Congressional Committees Gearing Up for Comprehensive Mental Health Reform Legislation This Year
The COVID-19 pandemic has seen a significant increase in the number of individuals reporting symptoms of anxiety and depression and record numbers of drug overdose deaths. In a recent flurry of congressional hearings, mental health experts have renewed calls for increased resources for mental health care, investing in the workforce, expanding access to telehealth, and broadening the continuum of care for individuals in crisis situations. These are among several of the issues that Congress is hoping to address this legislative session. Top senators and representatives said at three hearings—held over a 7-day period in early February—that they plan to pass a “bipartisan” mental health and substance use mental health reform legislative package this year.
Key Takeaways of the Congressional Hearings and Implications for Counselors
Several congressional committee members and witnesses testifying support:
Addressing workforce shortages by ensuring that practitioners licensed at the state level that provide behavioral health services, such as mental health counselors, are recognized by the Medicare program as approved providers.
Creating a comprehensive and integrated response to expand access to mental health care, including supporting the workforce, improving the collection of data and research, and addressing some of the underlying barriers, such as continuing stigma, that can impact the mental health of children.
Including Medicare as part of the 2008 Mental Health Parity and Addiction Equity Act (MHPAEA), and recognizing that we need stronger oversight by Congress to ensure that health insurers are abiding by mental health parity rules and regulations and addressing provider complaints.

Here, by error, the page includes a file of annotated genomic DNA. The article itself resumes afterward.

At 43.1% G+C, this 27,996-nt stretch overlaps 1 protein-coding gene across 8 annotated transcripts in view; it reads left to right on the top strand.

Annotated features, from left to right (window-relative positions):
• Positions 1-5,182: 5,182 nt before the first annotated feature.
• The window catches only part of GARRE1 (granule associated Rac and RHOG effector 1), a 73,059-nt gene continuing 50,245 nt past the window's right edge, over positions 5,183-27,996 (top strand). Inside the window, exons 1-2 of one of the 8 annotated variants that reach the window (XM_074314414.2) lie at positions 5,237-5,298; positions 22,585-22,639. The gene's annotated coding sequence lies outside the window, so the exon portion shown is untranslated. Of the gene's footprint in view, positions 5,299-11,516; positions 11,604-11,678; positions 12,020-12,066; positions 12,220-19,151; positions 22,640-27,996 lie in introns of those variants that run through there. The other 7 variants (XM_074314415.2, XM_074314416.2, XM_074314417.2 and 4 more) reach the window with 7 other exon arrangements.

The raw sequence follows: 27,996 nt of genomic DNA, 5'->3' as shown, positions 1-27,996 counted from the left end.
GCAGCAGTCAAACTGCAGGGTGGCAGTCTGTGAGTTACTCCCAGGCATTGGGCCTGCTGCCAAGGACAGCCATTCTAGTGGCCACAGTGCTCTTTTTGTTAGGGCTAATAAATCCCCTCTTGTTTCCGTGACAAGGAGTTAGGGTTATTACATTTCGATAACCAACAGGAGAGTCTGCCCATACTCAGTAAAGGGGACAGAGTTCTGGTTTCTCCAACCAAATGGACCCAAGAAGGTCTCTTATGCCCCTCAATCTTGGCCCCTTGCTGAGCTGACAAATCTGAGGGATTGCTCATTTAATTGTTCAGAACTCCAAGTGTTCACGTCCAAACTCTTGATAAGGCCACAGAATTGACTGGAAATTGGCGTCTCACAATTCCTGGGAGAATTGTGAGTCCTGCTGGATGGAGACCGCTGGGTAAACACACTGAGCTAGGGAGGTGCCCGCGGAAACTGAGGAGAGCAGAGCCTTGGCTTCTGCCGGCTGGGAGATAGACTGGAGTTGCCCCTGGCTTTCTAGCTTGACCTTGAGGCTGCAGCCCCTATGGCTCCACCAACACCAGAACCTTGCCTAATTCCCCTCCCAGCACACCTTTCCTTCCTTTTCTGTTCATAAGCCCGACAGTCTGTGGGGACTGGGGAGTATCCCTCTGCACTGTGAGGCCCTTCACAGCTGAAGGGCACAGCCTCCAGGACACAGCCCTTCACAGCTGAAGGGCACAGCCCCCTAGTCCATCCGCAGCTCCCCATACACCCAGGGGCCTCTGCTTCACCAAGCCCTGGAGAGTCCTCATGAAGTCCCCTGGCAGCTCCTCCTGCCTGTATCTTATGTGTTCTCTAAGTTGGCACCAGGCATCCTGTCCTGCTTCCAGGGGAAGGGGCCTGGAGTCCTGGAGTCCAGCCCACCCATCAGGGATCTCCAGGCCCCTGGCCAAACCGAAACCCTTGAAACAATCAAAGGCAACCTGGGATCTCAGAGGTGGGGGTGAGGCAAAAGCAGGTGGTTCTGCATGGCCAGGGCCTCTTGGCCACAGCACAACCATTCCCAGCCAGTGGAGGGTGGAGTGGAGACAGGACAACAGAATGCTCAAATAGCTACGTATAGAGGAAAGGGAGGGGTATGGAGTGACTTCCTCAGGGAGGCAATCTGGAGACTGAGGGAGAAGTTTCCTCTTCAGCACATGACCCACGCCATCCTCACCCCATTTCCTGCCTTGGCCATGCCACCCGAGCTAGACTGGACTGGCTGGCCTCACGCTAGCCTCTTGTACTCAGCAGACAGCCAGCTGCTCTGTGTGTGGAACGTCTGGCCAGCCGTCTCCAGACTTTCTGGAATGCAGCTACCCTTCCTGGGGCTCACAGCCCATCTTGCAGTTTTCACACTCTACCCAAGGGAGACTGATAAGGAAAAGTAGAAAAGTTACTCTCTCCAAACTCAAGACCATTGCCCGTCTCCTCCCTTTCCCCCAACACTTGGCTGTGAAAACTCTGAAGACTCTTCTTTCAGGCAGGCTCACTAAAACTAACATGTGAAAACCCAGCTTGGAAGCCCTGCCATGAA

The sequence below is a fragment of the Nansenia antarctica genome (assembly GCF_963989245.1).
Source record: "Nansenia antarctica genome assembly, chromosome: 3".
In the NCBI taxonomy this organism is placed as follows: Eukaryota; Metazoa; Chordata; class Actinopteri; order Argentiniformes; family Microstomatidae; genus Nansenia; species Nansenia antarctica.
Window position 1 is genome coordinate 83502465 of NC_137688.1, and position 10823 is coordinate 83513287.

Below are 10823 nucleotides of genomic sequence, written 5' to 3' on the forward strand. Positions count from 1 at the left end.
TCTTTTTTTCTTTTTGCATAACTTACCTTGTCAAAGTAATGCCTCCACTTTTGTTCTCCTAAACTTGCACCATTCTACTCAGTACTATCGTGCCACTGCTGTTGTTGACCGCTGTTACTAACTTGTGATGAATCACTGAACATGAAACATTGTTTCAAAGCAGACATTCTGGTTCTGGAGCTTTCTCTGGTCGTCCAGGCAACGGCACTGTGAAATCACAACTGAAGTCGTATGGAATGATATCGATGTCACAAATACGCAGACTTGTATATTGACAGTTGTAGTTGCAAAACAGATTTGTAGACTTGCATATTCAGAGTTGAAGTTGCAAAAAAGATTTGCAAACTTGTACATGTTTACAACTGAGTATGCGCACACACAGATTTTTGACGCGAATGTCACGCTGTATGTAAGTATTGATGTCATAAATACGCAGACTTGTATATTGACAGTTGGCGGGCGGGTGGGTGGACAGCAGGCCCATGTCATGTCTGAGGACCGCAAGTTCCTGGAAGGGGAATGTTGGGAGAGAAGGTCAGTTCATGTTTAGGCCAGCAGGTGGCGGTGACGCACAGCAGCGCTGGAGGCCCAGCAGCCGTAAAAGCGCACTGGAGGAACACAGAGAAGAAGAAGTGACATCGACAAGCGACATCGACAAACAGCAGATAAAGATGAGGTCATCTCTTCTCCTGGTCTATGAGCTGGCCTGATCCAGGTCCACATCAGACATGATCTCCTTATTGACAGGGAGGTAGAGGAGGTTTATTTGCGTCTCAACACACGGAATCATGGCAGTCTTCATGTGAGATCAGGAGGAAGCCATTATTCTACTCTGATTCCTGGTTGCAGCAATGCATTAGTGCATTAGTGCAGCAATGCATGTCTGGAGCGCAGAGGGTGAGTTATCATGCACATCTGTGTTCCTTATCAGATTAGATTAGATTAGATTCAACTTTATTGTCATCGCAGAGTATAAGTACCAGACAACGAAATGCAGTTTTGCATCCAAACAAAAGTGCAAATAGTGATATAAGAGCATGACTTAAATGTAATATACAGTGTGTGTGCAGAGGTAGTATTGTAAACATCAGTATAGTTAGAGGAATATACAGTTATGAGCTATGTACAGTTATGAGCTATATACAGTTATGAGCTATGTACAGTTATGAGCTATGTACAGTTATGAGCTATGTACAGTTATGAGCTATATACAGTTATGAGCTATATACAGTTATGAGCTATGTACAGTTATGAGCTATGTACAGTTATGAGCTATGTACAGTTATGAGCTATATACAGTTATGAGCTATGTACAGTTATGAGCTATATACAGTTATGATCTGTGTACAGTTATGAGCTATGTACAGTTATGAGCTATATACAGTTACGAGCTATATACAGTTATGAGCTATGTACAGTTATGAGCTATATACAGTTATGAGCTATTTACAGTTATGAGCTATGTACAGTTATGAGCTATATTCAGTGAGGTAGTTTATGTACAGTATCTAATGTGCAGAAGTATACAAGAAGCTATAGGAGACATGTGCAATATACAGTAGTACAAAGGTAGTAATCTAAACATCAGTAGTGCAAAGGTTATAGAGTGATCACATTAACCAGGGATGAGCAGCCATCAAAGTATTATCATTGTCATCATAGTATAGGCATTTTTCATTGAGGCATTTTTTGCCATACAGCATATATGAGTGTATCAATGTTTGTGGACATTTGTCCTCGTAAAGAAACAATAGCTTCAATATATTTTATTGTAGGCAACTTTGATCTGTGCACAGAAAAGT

Scaling up federal programs and initiatives to improve the integration of physical health care, mental health care, and substance use care services and incorporating counselors with experience treating co-occurring disorders into these efforts.
Protecting consumers from unaffordable out-of-pocket costs when provider networks fail to offer adequate networks of behavioral health providers.
Increasing investments in training programs for first-generation graduate students and students from Black, Indigenous, and historically excluded populations that advance mental health equity in our nation.
During these initial public hearings in early February, Congress has expressed the dire need for action to better understand the myriad problems and challenges that mental health practitioners and consumers face in providing and accessing needed care. The key Health Committee chairs pledged that Congress will take necessary action this year to address the issues highlighted during the three hearings and make the necessary investments. Time will tell if they can get the job done this year—and in a bipartisan fashion.
NBCC will continue to stress the urgency of addressing the issues highlighted at the hearings through our federal government relations activities and utilizing our grassroots networks and platforms. We have submitted a statement to the House Ways and Means Committee urging them to support H.R. 432, the Mental Health Access Improvement Act, as well as other initiatives that would ensure counselors can provide care where it is needed most. We will continue to advocate for these policies, and we encourage you to visit our Grassroots Action Center to see how you can help!